There is still time to get a plan together for 9.9 at 9:09 or simply step with us up to International FASDay.
Bells Ring at 9:00 – and then a Minute of Reflection at 9:09 am
Everyone participating in FAS Day is invited to share in the “Minute of Reflection” 9:09 a.m. on September 9, as it goes around the world.
In this magical moment the ninth minute of the ninth hour of the ninth day of the ninth month we want to get out the message that in the nine months of pregnancy, while breastfeeding or planning to conceive, women should not drink alcohol.
In this minute, we also want the world to remember those millions of people around the world who are living with fetal alcohol disorders. If a large bell or carillon is not accessible or appropriate, participants can do many things to observe that special minute in accordance with their own cultural background or religious beliefs.
The Minute of Reflection symbolizes the worldwide circle of community which links all of us who care about FASD, all of us who are working towards prevention, all of us who are trying to help children and adults with fetal alcohol disorders reach their full potential. Here are nine more suggestions for observing the Minute of Reflection. If you have other ideas, please share them with us.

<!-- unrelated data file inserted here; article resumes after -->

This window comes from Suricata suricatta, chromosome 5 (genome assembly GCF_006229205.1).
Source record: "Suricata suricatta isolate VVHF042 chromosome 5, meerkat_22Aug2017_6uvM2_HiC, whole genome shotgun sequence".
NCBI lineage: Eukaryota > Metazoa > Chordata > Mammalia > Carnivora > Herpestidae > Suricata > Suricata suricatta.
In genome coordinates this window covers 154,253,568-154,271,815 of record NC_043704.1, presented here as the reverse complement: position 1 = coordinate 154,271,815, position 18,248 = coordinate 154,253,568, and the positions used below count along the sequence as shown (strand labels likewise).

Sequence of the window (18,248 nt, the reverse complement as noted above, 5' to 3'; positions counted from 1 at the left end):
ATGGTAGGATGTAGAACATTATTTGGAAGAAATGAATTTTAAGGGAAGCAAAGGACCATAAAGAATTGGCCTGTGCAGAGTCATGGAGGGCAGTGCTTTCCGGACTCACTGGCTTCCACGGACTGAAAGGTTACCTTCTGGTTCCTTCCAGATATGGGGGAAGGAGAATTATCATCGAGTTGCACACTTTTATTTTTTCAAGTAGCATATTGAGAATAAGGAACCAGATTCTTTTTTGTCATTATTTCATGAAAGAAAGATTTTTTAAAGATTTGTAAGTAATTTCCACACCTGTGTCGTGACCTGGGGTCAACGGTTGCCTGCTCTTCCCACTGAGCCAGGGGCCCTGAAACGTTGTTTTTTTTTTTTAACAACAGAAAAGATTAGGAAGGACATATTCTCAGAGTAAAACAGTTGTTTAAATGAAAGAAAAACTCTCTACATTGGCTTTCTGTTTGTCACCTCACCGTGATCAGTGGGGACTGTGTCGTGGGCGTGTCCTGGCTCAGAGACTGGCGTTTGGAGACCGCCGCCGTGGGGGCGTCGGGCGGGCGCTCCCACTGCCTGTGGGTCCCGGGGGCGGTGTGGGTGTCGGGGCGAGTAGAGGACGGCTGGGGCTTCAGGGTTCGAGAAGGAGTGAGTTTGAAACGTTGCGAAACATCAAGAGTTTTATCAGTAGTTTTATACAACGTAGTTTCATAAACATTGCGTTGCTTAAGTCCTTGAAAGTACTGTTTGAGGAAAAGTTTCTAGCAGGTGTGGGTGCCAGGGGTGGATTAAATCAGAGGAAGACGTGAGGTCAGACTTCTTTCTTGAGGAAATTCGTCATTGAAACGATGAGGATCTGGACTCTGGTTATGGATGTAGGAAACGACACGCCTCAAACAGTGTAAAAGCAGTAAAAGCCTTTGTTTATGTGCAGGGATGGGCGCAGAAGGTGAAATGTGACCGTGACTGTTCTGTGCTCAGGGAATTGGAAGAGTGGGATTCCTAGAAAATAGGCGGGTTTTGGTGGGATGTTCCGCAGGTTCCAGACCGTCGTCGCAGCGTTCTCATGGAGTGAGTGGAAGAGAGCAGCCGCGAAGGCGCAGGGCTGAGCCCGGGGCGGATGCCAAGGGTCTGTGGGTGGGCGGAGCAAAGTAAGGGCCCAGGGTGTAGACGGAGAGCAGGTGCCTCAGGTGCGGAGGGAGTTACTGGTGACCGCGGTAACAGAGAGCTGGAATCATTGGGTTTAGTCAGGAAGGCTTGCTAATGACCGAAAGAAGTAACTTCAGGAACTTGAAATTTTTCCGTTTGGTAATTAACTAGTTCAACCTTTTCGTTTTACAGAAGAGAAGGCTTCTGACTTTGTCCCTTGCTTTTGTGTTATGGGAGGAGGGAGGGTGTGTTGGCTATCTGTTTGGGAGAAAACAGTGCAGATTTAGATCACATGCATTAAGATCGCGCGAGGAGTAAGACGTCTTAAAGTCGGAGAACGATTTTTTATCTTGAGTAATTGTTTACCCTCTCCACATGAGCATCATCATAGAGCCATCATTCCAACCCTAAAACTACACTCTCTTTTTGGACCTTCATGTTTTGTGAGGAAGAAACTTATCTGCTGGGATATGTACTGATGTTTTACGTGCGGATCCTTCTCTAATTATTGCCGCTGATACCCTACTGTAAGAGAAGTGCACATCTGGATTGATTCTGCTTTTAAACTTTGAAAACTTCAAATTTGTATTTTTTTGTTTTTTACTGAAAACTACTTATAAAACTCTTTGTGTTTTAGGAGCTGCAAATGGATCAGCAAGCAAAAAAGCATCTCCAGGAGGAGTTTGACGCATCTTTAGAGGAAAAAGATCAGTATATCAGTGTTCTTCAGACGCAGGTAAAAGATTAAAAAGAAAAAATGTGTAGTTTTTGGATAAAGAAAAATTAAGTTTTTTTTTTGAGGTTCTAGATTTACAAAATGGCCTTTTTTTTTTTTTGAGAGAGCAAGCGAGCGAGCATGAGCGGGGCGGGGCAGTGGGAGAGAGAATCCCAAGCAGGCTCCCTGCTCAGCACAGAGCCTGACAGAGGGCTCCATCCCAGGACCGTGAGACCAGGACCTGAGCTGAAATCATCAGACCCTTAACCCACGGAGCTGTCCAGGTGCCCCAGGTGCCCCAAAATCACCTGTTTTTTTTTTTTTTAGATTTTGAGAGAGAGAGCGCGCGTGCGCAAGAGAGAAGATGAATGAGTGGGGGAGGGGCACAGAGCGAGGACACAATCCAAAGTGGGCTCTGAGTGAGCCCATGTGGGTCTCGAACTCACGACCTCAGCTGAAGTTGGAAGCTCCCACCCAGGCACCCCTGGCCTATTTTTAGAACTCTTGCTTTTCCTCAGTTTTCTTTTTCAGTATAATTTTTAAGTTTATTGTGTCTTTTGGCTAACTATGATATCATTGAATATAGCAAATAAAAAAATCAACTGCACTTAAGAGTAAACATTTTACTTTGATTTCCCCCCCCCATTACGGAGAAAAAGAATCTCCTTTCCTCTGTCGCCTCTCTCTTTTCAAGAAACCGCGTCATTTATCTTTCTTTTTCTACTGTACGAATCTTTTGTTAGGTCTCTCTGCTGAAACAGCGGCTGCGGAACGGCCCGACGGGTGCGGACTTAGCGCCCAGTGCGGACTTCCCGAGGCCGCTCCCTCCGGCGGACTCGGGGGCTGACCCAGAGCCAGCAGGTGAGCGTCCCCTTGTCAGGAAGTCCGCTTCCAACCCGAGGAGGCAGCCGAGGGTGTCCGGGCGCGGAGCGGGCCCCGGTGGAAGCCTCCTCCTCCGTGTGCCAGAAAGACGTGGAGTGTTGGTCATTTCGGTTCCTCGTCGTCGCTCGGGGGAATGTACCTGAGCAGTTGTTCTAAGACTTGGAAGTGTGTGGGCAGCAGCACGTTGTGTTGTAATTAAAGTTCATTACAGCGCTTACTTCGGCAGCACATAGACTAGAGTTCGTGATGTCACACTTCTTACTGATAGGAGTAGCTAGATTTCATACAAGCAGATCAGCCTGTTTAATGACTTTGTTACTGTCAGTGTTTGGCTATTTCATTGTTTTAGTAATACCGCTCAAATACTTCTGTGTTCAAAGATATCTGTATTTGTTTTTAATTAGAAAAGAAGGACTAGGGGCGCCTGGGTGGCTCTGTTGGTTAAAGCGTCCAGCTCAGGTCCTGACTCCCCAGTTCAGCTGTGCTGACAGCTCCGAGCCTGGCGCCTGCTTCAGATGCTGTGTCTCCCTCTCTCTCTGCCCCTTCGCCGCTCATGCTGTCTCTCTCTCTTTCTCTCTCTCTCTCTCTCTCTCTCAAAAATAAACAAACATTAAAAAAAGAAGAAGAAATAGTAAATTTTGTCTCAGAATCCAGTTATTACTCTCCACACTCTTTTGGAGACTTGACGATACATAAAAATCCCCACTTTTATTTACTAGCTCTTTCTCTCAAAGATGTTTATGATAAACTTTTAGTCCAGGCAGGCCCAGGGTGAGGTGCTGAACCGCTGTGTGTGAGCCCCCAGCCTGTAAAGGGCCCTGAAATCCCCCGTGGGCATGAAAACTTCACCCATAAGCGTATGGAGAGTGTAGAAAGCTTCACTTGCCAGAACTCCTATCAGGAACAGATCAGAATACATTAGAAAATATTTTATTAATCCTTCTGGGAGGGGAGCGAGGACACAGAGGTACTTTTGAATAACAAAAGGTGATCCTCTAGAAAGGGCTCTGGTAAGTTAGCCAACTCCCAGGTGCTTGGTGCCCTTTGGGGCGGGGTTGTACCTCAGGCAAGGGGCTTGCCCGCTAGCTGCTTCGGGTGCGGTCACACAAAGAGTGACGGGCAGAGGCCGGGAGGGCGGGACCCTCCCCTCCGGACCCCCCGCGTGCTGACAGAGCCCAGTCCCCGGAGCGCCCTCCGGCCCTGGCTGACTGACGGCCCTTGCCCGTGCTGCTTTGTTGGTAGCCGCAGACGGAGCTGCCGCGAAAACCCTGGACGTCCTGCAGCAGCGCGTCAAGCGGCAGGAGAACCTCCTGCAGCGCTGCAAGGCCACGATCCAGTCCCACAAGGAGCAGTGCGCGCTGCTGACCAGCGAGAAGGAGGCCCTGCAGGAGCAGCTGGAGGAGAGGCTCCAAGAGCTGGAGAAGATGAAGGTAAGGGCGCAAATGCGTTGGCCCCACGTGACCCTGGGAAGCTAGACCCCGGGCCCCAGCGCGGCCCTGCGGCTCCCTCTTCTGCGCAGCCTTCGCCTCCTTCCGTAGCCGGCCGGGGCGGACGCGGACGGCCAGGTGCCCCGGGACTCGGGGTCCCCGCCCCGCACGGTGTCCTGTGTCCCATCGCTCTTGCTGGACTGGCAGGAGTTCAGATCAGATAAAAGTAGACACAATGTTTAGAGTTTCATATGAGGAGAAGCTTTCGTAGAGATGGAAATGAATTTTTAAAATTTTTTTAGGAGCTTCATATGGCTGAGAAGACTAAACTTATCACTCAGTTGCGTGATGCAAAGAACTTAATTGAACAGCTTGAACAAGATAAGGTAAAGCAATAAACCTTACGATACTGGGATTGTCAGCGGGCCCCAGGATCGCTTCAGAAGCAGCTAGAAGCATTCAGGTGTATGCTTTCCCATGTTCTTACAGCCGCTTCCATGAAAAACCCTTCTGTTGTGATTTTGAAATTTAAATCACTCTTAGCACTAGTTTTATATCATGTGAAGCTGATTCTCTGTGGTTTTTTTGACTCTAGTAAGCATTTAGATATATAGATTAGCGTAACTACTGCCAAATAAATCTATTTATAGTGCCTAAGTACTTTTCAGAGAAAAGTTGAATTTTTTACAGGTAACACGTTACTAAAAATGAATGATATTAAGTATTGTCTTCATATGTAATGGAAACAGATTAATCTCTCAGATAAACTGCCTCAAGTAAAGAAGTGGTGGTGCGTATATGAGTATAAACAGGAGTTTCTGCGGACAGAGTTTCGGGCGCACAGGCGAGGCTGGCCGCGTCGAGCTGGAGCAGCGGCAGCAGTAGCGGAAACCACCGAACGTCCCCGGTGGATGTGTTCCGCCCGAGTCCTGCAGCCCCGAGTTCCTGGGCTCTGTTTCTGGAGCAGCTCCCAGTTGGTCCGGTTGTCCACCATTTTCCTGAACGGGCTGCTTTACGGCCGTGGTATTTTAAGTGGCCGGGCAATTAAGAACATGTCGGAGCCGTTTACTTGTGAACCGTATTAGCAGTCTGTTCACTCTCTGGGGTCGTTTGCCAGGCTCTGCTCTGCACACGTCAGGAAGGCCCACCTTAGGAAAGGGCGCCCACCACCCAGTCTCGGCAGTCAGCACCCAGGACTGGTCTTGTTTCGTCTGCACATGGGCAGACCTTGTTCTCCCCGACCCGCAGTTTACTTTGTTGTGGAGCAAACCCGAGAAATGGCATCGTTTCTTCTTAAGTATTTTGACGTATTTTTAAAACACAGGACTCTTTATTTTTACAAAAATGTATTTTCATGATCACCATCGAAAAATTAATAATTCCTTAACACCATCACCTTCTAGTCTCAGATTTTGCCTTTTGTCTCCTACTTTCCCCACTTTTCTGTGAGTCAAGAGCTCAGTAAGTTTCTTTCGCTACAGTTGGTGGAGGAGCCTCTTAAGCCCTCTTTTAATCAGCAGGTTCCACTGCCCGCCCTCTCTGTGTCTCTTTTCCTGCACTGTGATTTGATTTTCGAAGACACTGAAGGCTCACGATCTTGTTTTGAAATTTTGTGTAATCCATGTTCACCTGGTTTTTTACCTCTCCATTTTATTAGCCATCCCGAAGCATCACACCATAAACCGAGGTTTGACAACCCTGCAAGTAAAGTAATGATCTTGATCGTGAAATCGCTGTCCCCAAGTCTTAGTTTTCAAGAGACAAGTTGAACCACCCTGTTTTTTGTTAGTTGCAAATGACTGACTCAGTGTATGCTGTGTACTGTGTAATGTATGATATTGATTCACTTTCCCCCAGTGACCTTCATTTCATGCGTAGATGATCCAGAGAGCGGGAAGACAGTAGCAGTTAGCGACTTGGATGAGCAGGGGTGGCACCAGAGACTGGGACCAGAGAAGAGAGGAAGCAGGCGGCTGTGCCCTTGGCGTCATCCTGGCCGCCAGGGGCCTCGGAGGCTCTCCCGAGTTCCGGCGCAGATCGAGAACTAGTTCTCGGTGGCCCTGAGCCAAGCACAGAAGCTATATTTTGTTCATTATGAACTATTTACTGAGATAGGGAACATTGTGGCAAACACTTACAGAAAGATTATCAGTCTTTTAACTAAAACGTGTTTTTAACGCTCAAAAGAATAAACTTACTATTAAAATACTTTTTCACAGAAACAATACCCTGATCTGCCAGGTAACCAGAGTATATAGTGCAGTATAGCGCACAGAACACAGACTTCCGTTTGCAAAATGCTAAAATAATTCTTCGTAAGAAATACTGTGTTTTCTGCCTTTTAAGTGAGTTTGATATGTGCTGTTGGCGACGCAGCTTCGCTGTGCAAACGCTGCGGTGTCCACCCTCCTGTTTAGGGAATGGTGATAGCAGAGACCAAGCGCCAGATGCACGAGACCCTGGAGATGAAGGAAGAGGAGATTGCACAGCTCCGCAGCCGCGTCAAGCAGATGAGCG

- Alone or with others, sit outside quietly and listen to the birds, or the wind blowing through the trees, or water lapping against the shore of a river or lake. You may want to focus on the wonderful gifts and strengths of the person(s) with FASD in your life.
- Say a prayer or recite a poem appropriate to your beliefs or culture.
- Sing a song or hymn.
- Listen to an excerpt of your favorite music. (Any suggestions?)
- Play a musical instrument, alone, or with fellow musicians, or ring tiny bells and “triangles” as the children of Queen of Apostles School, Toledo, OH did at 9:09 a.m. on September 9, 1999.
- Sit in a circle and share some pure spring water with people you care about.
- Place a long-distance phone call to a special friend who is equally committed to the FASD issue: you could even make it a three-way or teleconference call.
You may find 9:09 a.m. inconvenient and may prefer to mark the Minute of Reflection at 9:09 p.m., and light a candle to symbolize both the flame of your love for individuals living with FASD, and your burning desire to eradicate this preventable birth defect.
Simple silence. The kind of silence that has existed for centuries.
Each person with FASD is different, and those of us who love them respect their differences. Respecting each other while working together is what FASDay is about.
THEN STEP OUT AND MAKE SOME NOISE! RED SHOES ROCK!
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